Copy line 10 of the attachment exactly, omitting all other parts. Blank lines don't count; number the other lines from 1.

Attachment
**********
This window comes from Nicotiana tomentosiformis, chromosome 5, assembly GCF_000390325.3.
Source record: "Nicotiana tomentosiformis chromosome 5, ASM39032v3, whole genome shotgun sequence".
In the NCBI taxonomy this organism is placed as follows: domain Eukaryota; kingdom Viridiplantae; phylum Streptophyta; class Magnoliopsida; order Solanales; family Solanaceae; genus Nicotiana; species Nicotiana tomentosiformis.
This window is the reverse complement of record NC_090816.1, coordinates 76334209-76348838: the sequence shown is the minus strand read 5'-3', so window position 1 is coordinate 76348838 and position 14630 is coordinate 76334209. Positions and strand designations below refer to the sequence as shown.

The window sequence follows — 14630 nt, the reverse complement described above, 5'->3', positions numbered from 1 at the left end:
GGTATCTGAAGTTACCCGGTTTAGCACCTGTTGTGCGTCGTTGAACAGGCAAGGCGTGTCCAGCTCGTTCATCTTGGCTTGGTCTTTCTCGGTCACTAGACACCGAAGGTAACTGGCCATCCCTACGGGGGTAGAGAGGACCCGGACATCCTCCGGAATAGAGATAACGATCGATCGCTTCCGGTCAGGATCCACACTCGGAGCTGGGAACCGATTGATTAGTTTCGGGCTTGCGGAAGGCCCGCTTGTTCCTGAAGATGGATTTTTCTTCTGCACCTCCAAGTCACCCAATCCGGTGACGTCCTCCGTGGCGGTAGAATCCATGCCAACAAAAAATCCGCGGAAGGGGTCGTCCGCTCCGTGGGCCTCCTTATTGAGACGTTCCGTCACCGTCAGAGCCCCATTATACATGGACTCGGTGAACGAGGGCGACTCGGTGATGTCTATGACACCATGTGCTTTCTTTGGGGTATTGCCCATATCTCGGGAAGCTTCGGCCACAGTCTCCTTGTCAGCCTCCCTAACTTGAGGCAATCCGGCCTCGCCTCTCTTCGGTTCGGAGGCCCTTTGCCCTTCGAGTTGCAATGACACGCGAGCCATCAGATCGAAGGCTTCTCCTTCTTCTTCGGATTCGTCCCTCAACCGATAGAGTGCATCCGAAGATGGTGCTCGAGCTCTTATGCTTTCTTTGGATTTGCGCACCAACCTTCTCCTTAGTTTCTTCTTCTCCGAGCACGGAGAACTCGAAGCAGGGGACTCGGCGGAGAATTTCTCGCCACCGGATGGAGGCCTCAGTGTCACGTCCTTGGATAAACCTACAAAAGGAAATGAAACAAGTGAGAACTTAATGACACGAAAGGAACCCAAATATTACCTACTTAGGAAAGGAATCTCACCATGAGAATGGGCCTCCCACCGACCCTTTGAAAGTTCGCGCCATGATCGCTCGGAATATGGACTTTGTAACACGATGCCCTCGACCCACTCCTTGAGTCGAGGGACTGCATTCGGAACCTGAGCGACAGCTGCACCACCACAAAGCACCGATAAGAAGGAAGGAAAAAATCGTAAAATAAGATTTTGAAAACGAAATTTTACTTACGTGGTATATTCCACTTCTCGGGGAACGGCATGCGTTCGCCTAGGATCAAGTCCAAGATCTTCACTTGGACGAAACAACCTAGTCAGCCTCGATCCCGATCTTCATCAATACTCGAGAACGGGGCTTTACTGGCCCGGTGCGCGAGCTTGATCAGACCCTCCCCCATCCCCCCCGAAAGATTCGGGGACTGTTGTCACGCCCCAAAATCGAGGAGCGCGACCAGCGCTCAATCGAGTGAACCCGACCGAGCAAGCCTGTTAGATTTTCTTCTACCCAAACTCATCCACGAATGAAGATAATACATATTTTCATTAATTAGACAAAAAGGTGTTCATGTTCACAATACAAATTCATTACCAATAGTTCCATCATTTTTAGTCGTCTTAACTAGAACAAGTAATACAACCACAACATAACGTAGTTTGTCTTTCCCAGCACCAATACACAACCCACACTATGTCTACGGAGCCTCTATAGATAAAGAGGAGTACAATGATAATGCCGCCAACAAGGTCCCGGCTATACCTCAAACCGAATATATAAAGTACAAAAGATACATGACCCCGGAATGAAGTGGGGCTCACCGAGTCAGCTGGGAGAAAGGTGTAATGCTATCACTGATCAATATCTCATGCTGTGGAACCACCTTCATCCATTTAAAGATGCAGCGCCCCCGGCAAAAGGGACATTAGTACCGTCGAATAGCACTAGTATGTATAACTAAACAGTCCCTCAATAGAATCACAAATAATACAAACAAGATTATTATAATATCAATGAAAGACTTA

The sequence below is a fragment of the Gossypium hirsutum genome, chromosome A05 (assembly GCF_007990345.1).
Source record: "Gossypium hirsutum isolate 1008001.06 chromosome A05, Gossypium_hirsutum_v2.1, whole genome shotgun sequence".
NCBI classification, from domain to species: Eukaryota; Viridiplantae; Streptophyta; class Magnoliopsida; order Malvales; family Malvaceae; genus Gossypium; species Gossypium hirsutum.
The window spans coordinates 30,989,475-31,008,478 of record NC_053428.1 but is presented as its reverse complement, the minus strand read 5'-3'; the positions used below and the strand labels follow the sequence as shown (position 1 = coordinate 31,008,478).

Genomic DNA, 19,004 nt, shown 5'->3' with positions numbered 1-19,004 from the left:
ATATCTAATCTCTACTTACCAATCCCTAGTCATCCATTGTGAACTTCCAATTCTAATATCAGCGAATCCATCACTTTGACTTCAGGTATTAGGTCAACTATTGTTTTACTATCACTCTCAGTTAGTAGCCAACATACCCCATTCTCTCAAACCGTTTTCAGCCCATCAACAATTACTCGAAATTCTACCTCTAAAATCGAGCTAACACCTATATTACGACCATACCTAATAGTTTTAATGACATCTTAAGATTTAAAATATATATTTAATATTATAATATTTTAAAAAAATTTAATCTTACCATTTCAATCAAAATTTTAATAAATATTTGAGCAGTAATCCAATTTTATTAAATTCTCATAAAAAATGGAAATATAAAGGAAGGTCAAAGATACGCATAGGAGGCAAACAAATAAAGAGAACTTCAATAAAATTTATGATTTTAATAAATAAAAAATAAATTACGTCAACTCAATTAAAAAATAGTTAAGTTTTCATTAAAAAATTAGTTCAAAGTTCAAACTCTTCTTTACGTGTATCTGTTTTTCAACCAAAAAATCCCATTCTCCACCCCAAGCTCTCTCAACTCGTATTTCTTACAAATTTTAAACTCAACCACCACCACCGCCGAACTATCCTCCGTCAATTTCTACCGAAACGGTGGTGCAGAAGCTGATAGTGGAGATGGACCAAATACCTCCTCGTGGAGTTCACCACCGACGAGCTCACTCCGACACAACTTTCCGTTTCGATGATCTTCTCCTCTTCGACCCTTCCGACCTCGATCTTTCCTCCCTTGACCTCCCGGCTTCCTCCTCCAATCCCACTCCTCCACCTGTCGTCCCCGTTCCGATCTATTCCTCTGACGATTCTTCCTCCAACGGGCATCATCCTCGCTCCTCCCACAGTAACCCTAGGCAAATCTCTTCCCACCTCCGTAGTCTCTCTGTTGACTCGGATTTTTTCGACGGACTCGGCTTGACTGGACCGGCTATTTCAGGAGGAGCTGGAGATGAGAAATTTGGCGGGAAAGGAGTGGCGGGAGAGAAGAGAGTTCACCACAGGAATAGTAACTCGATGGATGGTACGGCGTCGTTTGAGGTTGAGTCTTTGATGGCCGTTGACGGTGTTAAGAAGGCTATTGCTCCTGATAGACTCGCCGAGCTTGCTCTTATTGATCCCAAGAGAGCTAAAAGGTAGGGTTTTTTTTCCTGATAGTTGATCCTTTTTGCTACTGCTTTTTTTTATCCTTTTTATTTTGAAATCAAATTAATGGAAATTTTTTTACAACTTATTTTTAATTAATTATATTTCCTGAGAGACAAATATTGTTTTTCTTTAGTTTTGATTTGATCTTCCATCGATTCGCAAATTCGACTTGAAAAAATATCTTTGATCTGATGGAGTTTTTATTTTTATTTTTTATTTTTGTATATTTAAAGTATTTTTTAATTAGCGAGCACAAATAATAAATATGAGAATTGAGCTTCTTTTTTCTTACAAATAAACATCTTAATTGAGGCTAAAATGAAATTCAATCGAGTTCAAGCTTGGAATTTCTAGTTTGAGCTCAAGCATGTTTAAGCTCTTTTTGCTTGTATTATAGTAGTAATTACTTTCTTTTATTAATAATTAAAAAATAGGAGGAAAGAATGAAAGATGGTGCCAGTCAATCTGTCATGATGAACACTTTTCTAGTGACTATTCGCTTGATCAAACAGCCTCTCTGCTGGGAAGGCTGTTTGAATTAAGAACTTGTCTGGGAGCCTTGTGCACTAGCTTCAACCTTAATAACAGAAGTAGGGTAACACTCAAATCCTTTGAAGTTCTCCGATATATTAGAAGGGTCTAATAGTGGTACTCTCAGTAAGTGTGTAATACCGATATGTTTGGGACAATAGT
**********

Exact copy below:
The window spans coordinates 30,989,475-31,008,478 of record NC_053428.1 but is presented as its reverse complement, the minus strand read 5'-3'; the positions used below and the strand labels follow the sequence as shown (position 1 = coordinate 31,008,478).